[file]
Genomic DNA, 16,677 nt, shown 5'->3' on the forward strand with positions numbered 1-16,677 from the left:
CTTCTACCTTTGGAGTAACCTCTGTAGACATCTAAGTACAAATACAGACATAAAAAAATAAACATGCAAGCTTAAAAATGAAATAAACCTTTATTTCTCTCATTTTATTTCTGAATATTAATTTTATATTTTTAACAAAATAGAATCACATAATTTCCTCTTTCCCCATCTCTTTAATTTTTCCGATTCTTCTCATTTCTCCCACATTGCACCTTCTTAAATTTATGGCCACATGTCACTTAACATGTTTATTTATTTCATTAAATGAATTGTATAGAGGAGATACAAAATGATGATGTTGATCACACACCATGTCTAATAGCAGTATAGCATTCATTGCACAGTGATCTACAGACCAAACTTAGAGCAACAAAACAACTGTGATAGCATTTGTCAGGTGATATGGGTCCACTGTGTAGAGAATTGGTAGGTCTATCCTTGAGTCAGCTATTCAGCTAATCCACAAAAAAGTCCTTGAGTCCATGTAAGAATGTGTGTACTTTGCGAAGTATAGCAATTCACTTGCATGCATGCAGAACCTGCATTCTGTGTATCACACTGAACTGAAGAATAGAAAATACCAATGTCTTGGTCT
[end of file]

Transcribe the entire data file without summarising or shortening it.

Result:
Genomic DNA, 16,677 nt, shown 5'->3' on the forward strand with positions numbered 1-16,677 from the left:
CTTCTACCTTTGGAGTAACCTCTGTAGACATCTAAGTACAAATACAGACATAAAAAAATAAACATGCAAGCTTAAAAATGAAATAAACCTTTATTTCTCTCATTTTATTTCTGAATATTAATTTTATATTTTTAACAAAATAGAATCACATAATTTCCTCTTTCCCCATCTCTTTAATTTTTCCGATTCTTCTCATTTCTCCCACATTGCACCTTCTTAAATTTATGGCCACATGTCACTTAACATGTTTATTTATTTCATTAAATGAATTGTATAGAGGAGATACAAAATGATGATGTTGATCACACACCATGTCTAATAGCAGTATAGCATTCATTGCACAGTGATCTACAGACCAAACTTAGAGCAACAAAACAACTGTGATAGCATTTGTCAGGTGATATGGGTCCACTGTGTAGAGAATTGGTAGGTCTATCCTTGAGTCAGCTATTCAGCTAATCCACAAAAAAGTCCTTGAGTCCATGTAAGAATGTGTGTACTTTGCGAAGTATAGCAATTCACTTGCATGCATGCAGAACCTGCATTCTGTGTATCACACTGAACTGAAGAATAGAAAATACCAATGTCTTGGTCT